Mavrilimumab and Sifalimumab have met their primary endpoints in respective phase II studies, demonstrating further pipeline progress in core therapeutic areas.
Mavrilimumab, an investigational monoclonal antibody, has achieved its primary endpoints. In the phase llb study of a Methotrexate inadequate responder rheumatoid arthritis population ( EARTH EXPLORER-1 ), 326 patients with moderate and severe rheumatoid arthritis were treated for six months with either Mavrilimumab ( low, medium or high dose ) or placebo in addition to standard Methotrexate background therapy.
The co-primary endpoints of the American College of Rheumatology ( ACR ) response of ACR20 and Disease Activity Score ( DAS28 ) were met with all Mavrilimumab doses confirming the efficacy demonstrated in the previous phase IIa study ( EARTH ).
The high dose was the most effective with an ACR20 response at week 24 of 73.4% vs 24.7% for placebo ( p less than 0.001 ) and a reduction in mean DAS28 score at day 85 of -1.9 vs -0.68 for placebo ( p less than 0.001 ).
Additionally, all secondary endpoints including ACR50, ACR70 response and DAS28 remission score achieved statistical significance for the high dose.
Mavrilimumab has also produced rapid improvement in the multiple symptoms of rheumatoid arthritis and significant improvements in patient reported outcomes including disability, pain and fatigue.
The safety findings observed were consistent with those previously reported for the phase IIa study. The most commonly-reported adverse events ( greater than 3% ) have included headache, nasopharyngitis, hypertension, bronchitis and worsening of rheumatoid arthritis.
Mavrilimumab is a first in class human monoclonal antibody that targets the alpha receptor for the cytokine granulocyte-macrophage colony-stimulating factor ( GM-CSF ). Through the targeted blockade of the receptor on the macrophage, a key cell in the pathogenesis of rheumatoid arthritis, mavrilimumab could add a significant new treatment option for rheumatoid arthritis patients.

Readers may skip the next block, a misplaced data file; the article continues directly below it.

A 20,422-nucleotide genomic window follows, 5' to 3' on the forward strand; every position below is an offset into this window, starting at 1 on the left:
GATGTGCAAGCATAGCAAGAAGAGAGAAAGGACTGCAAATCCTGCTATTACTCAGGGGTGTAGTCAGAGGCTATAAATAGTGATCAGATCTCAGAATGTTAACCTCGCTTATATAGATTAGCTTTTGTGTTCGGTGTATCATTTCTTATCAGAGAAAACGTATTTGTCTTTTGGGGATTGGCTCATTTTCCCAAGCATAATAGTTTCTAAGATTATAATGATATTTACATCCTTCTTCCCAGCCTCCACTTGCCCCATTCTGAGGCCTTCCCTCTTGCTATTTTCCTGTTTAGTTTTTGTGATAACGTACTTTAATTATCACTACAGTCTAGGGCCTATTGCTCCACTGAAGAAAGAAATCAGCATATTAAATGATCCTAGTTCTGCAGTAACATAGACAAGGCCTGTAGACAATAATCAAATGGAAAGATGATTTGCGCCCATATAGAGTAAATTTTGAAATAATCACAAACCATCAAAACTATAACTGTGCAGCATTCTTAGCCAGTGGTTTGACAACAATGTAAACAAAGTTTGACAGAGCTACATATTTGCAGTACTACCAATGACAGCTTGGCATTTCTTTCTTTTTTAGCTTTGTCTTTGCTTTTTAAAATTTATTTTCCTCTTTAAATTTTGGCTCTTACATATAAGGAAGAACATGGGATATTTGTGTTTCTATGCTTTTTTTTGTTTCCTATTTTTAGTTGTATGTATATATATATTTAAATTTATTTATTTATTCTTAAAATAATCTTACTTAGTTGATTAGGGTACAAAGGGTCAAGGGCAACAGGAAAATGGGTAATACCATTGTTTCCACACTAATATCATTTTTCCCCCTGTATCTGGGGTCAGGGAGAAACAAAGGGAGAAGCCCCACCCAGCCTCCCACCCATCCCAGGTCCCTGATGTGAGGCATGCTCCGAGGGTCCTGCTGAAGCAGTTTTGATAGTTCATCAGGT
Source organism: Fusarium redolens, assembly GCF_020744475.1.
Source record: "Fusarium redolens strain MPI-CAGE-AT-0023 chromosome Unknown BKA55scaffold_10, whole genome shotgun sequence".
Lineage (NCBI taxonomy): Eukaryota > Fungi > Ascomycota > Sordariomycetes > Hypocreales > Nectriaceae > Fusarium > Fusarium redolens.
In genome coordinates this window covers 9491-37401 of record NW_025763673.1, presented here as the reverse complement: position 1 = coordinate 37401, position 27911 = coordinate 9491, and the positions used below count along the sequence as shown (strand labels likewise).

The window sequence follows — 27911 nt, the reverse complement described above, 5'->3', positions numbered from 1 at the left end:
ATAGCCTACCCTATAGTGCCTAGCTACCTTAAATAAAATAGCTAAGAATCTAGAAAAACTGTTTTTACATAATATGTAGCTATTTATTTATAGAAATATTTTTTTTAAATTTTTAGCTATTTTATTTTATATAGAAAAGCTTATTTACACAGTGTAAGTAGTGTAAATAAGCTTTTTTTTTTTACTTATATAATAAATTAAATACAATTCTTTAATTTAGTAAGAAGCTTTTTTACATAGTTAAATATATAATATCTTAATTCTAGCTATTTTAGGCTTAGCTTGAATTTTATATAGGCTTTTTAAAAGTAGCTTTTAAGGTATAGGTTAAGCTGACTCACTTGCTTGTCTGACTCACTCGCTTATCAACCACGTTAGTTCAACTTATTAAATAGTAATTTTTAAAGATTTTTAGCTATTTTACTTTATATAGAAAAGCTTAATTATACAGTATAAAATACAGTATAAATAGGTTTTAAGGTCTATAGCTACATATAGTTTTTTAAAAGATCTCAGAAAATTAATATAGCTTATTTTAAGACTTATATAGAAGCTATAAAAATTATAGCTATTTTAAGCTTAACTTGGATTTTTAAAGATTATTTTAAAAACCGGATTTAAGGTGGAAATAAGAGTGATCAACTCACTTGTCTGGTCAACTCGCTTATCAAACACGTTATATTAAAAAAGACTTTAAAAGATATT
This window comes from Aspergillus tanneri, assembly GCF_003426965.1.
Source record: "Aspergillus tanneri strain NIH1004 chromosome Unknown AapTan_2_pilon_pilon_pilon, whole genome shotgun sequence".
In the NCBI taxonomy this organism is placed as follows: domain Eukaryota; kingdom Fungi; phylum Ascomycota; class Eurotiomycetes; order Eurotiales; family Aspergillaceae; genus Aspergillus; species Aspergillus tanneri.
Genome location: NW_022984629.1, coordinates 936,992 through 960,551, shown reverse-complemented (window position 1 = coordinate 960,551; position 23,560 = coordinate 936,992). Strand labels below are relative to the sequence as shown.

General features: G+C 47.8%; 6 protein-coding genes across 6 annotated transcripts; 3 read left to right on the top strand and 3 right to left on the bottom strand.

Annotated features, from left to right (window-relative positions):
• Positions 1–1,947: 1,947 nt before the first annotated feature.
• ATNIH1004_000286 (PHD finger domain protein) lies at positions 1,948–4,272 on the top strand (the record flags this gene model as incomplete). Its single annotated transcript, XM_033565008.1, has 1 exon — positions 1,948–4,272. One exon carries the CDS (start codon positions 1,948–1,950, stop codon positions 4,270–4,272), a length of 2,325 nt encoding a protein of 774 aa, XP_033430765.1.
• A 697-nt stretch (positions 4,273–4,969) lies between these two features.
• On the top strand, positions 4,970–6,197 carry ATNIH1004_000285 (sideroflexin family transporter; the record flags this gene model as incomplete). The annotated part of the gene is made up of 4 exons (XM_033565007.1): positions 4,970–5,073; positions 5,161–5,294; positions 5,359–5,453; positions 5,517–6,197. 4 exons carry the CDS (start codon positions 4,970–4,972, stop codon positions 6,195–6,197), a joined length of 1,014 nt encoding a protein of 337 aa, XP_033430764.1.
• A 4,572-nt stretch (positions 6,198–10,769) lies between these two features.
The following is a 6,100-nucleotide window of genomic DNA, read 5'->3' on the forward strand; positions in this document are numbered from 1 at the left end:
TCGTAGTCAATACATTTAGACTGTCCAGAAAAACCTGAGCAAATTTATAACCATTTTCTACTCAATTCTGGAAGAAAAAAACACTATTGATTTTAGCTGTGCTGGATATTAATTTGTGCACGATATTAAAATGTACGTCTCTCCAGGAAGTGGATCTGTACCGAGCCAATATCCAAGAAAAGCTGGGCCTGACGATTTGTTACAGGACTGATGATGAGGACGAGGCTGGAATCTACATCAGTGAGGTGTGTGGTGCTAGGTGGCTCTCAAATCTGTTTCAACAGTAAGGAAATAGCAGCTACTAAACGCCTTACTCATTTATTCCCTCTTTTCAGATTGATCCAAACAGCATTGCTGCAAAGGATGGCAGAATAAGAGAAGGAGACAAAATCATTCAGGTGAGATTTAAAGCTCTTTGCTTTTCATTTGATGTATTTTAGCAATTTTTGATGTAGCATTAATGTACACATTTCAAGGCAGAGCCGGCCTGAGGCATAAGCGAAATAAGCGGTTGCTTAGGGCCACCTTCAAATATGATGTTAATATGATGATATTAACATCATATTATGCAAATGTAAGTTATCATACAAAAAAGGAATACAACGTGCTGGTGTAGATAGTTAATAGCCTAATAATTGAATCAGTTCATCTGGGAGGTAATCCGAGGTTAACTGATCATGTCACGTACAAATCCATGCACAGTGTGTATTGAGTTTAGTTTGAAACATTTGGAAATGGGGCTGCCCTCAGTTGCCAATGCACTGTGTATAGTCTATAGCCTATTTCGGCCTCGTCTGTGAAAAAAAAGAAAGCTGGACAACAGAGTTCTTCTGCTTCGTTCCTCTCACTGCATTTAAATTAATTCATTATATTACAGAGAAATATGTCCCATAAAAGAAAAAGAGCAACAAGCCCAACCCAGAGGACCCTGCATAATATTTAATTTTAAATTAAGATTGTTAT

A phase II study of Sifalimumab, a novel monoclonal antibody being investigated as a treatment for patients with moderate / severe systemic lupus erythematosus ( SLE or lupus ), has met its primary endpoint of percentage of subjects that responded by the SLE Responder Index ( SRI-4 ) at Day 365.
Clinically important improvements in organ-specific outcome measures ( joint, skin ) and patient reported outcomes were also observed.
In the study, three doses of Sifalimumab were evaluated against placebo when added to stable standard of care therapy in patients with moderately to severely active lupus despite standard of care therapy. In addition to efficacy in the primary endpoint, there is a broad-based body of clinical evidence supporting the efficacy of Sifalimumab.
The study achieved two secondary endpoints at specific doses, improvement in skin ( rashes ) as measured by CLASI ( Cutaneous Lupus Erythematosus Disease Area and Severity Index ) and improvement in fatigue.
Sifalimumab has demonstrated an overall acceptable safety profile, with a numerical increase in the incidence of herpes zoster reactivations.
Sifalimumab is a human monoclonal antibody that targets IFN-alpha, a type of inflammatory cytokine in the body known to play a role in the development of systemic lupus erythematosus.
Previous studies have shown that high levels of type I IFN-alpha are correlated with more severe disease activity in SLE patients, and early studies of Sifalimumab have demonstrated that this agent blocks signaling of all interferon alpha subtypes. ( Xagena )
Source: AstraZeneca, 2014